3 ½ stars
The spoken language is not an exact science. Sure there are rules we follow to aid us in communicating with each other; but some choose their words carefully, others say the first thing that pops into their mind. Then there is the inflection, the way we speak our words; some do so with conscious intentions. However, there are times where the intended remarks may come out in a veiled way that leaves them open for interpretation. By using tone, volume and speed to accentuate the words; they can caress a person’s soul like a velvet blanket or prick their heart with the tip of a sharp dagger. Adults seem to be better equipped to decipher what a person is saying to them. Children on the other hand are a whole different matter. They do not have the skills to navigate the convoluted road of language yet. A child proudly handing his parents a report card filled with all A’s and one B for grades thinks something is wrong when he is asked why he received the B and the A’s are ignored. Being told you are not drawing correctly because you are coloring outside the lines can plant the seeds of doubt in the child’s mind that they will never be an artist. WORDS hit their mark with precision accuracy in this dramatic movie. Robert Downey Jr. (Iron Man franchise, The Soloist) played high-powered lawyer and estranged son Hank Palmer. Robert Duvall (Secondhand Lion, The Godfather franchise) played Hank’s father, Judge Joseph Palmer. When evidence from a crime pointed towards his father, Hank’s conflicted feelings would spill out as he tried to determine if his father was guilty. To this film’s credit the cast chosen for the story was ideal. Besides both Roberts, having Billy Bob Thornton (Sling Blade, Armageddon) as lawyer Dwight Dickham and Vincent D’Onofrio (Full Metal Jacket, Law & Order: Criminal Intent-TV) as Hank’s brother Glen Palmer on board helped to sustain the story. I found all the actors were believable with their characters. The issue I had with this picture was the script; it was uneven and stale. I found some scenes were memorable, filled with high drama; but then, the drama would fall down into sections of boredom. It did not help that the film was way too long. The whole story line involving Vera Farmiga (The Conjuring, Up in the Air) as Samantha Powell went nowhere for me; I thought she was wasted here. From the trailer it appeared this drama would be filled with high tension and intense chemistry between the characters. Sadly, the evidence proved otherwise.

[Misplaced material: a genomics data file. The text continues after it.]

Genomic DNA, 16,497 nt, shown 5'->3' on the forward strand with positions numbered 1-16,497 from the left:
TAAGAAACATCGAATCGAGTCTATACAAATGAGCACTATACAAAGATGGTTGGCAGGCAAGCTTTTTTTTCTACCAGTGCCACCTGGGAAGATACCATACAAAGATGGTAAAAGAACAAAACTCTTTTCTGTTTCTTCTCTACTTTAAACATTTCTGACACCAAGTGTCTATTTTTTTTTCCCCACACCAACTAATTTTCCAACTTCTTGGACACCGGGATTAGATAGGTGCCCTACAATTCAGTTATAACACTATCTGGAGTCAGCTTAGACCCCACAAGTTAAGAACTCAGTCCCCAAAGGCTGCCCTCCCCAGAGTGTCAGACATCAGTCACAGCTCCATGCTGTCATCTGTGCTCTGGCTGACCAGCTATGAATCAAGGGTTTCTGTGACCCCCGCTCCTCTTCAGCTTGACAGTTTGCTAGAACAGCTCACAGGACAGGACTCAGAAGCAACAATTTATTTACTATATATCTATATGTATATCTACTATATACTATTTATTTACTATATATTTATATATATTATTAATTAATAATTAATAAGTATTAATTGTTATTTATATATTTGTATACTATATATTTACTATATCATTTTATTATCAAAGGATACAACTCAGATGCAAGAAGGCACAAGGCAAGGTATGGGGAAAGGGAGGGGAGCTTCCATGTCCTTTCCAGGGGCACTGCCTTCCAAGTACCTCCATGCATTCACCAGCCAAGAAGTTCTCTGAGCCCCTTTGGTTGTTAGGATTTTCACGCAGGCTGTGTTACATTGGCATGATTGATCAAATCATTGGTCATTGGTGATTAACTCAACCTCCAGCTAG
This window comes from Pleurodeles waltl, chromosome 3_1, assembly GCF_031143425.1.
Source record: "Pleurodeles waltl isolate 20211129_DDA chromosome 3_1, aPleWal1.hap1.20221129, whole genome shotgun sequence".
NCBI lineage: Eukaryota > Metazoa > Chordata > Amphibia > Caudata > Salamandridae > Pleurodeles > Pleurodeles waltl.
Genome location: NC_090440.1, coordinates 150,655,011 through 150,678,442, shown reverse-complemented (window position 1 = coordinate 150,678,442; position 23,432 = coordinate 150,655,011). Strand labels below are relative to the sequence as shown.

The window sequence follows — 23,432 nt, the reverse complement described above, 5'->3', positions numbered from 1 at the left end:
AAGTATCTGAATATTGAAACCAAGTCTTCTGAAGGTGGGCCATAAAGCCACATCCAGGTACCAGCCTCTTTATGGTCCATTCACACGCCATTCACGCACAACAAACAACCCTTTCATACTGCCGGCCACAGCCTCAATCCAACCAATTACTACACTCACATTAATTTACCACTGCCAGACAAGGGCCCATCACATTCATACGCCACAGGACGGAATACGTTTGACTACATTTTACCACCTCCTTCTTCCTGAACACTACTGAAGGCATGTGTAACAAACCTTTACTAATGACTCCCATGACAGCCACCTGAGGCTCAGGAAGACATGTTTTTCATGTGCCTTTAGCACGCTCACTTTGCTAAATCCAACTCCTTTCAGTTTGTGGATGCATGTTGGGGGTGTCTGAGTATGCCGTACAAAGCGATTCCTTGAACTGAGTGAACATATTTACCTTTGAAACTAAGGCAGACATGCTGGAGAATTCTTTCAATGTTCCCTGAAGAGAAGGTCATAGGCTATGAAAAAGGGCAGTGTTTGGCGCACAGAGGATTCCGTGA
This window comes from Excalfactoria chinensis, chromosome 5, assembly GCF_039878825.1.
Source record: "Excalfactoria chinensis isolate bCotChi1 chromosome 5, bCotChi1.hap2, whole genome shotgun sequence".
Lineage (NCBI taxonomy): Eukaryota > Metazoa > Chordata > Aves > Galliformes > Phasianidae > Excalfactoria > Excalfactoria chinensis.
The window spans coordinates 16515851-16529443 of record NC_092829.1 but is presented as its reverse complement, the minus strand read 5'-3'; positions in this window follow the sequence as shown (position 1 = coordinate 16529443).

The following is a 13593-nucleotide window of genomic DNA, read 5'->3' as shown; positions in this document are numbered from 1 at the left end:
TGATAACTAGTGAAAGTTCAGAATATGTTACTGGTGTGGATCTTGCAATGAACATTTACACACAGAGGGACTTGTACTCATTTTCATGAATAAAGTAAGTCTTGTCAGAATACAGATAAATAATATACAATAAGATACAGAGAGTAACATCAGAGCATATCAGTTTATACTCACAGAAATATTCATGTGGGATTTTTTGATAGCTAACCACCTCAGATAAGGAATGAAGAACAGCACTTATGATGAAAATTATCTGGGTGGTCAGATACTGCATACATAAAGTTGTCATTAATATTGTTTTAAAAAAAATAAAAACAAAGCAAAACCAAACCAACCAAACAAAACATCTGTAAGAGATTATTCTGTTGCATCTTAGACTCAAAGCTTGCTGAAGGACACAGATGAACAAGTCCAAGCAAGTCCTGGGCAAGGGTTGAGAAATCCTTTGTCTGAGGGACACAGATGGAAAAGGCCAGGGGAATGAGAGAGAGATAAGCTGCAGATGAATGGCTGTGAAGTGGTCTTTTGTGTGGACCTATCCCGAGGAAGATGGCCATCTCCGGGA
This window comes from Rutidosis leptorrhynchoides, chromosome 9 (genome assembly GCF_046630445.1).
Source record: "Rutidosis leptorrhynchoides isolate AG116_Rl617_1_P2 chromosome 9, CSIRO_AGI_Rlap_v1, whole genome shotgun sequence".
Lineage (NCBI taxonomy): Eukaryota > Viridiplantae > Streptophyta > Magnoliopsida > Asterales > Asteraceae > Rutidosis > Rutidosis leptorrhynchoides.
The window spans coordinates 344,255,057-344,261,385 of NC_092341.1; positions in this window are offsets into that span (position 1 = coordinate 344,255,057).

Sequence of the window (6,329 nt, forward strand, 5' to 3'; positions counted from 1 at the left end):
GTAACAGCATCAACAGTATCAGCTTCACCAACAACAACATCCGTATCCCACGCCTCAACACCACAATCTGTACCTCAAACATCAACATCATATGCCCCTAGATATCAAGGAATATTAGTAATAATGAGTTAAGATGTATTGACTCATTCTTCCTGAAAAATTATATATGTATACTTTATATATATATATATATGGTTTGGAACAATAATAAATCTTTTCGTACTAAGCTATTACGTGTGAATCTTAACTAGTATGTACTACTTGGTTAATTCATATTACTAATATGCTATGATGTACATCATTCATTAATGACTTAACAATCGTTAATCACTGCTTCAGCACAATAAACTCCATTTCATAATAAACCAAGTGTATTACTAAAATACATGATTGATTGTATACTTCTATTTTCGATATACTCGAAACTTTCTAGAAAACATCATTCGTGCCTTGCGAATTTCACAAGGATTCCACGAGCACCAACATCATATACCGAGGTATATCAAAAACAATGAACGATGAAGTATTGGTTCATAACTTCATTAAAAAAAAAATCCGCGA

2 1/3 stars